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KOLD ADDS ME-TV TO ALT-TV LINEUP

About a month ago, KOLD Channel 13 tweaked its alternate-channel lineup, adding Me-TV to the fold.

Me-TV, aka Memorable Entertainment Television, can be viewed by Cox Cable subscribers on Channel 87, 209 on Comcast, or 13.2 for antenna viewers.

Given that Me-TV offers a lineup of classic television fare—including The Brady Bunch, Gomer Pyle, M*A*S*H, Perry Mason, Hogan's Heroes, The Mary Tyler Moore Show, The Dick Van Dyke Show, Hawaii Five-O (the way-better Jack Lord version, not the current wanna-be 24/CSI hybrid starring Alex O'Loughlin, possibly the worst actor in a drama series on network TV) and one of my favorite Quinn Martin Productions, the sheer detective-level awesomeness of Cannon—the most appropriate way to watch the channel is via antenna, just as those programs were watched during their initial prime-time and syndication runs, on KOLD Channel 13.2.

In the midst of these tough economic times, the TV antenna has been my mode of television-viewing for quite some time, and it offers a nostalgic flashback to the days when as a wee lad, I'd watch TV in the bedroom, clicking the dial in the pre-remote-control era between channels 2 through 13, or perusing UHF fare that was only viewable through the uncertain whims of a tuning knob.

If you worked those rabbit ears on the antenna just right, you might have been able to catch the familiar afternoon syndicated lineup of The Andy Griffith Show, Hogan's Heroes, Gilligan's Island, Bewitched, I Dream of Jeannie, Lost in Space and Perry Mason. A powerhouse lineup like that shatters any nostalgic illusions that children exercised back then more than the little couch slugs do today.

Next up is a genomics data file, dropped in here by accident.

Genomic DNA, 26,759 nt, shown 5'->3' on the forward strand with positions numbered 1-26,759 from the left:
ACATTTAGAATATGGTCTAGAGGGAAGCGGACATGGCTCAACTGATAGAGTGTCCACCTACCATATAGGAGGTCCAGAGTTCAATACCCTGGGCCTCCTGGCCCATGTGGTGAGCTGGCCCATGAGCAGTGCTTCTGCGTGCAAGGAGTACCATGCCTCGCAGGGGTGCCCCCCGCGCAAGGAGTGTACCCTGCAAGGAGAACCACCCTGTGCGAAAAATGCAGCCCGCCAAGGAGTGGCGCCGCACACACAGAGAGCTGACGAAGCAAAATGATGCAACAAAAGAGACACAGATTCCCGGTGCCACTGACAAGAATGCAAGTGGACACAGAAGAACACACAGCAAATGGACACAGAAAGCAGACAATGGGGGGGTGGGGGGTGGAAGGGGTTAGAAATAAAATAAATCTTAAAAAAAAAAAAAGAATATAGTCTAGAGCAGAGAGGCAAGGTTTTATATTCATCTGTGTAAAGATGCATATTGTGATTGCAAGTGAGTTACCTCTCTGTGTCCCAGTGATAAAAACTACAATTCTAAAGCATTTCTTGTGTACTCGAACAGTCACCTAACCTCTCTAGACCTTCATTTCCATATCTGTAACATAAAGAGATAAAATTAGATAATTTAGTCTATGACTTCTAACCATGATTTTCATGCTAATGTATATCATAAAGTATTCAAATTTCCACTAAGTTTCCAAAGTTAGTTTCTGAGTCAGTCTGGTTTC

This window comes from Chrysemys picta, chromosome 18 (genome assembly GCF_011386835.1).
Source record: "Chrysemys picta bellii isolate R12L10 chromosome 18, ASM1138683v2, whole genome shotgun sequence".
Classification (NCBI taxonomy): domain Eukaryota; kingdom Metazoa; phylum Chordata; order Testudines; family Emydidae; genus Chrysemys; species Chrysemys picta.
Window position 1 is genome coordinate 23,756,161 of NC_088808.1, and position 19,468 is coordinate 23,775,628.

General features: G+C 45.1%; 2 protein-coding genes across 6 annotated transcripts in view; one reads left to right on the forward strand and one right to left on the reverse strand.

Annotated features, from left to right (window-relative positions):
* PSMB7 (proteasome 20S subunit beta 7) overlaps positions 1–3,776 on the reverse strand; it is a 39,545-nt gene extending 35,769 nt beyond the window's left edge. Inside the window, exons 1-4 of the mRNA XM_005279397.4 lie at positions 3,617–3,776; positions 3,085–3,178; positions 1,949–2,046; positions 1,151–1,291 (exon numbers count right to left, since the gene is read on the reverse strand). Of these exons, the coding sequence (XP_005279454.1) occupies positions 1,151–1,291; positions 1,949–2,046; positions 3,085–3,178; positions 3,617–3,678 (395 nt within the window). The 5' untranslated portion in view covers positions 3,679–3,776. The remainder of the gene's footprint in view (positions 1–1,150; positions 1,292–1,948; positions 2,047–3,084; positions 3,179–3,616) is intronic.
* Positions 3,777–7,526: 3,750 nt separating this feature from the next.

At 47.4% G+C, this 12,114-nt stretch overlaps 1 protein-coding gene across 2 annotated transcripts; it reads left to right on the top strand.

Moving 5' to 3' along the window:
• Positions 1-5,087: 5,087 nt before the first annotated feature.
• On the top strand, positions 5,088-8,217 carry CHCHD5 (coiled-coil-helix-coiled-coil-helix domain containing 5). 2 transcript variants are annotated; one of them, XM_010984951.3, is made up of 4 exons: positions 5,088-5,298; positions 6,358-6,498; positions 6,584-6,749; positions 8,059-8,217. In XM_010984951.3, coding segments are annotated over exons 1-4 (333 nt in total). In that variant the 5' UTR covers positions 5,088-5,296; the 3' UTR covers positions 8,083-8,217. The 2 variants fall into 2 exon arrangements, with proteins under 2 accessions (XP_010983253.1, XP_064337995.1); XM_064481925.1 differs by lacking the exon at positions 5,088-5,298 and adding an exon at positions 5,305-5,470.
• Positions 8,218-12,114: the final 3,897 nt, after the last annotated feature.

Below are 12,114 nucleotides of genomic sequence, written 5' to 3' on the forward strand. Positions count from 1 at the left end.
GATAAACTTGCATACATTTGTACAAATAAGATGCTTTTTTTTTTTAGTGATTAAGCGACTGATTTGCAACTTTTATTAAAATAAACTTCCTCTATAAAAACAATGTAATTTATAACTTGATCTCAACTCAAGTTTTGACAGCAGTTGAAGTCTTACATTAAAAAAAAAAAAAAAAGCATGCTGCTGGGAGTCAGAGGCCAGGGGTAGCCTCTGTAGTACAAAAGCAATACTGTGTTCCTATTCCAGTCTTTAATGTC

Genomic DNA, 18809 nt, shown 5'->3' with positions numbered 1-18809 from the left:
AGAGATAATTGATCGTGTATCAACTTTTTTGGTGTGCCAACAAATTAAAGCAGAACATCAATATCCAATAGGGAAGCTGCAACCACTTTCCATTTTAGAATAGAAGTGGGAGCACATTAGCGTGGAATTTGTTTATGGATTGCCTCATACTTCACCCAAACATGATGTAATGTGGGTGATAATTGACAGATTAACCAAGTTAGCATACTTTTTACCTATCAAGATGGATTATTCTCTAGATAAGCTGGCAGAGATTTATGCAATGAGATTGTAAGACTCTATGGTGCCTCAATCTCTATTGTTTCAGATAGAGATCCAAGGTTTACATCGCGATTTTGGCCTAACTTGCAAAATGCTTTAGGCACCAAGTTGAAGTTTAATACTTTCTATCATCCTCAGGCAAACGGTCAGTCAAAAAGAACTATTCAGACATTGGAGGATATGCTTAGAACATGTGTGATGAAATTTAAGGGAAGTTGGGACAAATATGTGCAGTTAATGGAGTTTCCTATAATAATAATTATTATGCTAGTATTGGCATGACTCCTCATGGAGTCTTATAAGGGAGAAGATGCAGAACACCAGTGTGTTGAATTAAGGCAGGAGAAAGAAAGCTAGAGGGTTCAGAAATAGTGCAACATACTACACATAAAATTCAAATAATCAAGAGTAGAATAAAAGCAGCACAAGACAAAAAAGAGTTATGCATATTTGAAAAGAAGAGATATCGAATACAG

Beyond the change in the marketplace that spawned the afternoon-talk and judge-show craze, antenna television today has some of the same feel as it did Back in the Day. The network affiliates still have their classic fare: KOLD broadcasts The Price is Right and Let's Make a Deal, which was a horrible game show with Monty Hall at the helm, and might rank as television's most unwatchable game show in its current Wayne Brady incarnation.

But now, through the advent of additional feeds that piggyback on a station's main high-definition signals, many network affiliates provide other viewing options. PBS station KUAT Channel 6 takes this sort of thing seriously. In addition to the main PBS broadcast on Channel 6.1, there's V-me, a Spanish-language education network on 6.2, and Create, a cooking/home-improvement/travel channel, on 6.3. Create is the equivalent of about 22 cable channels in one.

Meanwhile, KGUN Channel 9 provides Spanish-language television station Mexicanal on 9.2, and some music-video thing called TheCoolTV on 9.3.

But my favorite local add-on—just ahead of the flashback-television gold of Me-TV—is KMSB Channel 11's addition of This-TV on 11.2. This-TV is a bad-movie goldmine, with bunches of forgotten public-domain cinematic gems. One Sunday opposite football, This-TV played a double-feature of robot-dog classics K-9000 and C.H.O.M.P.S. Seriously, I've been hooked ever since.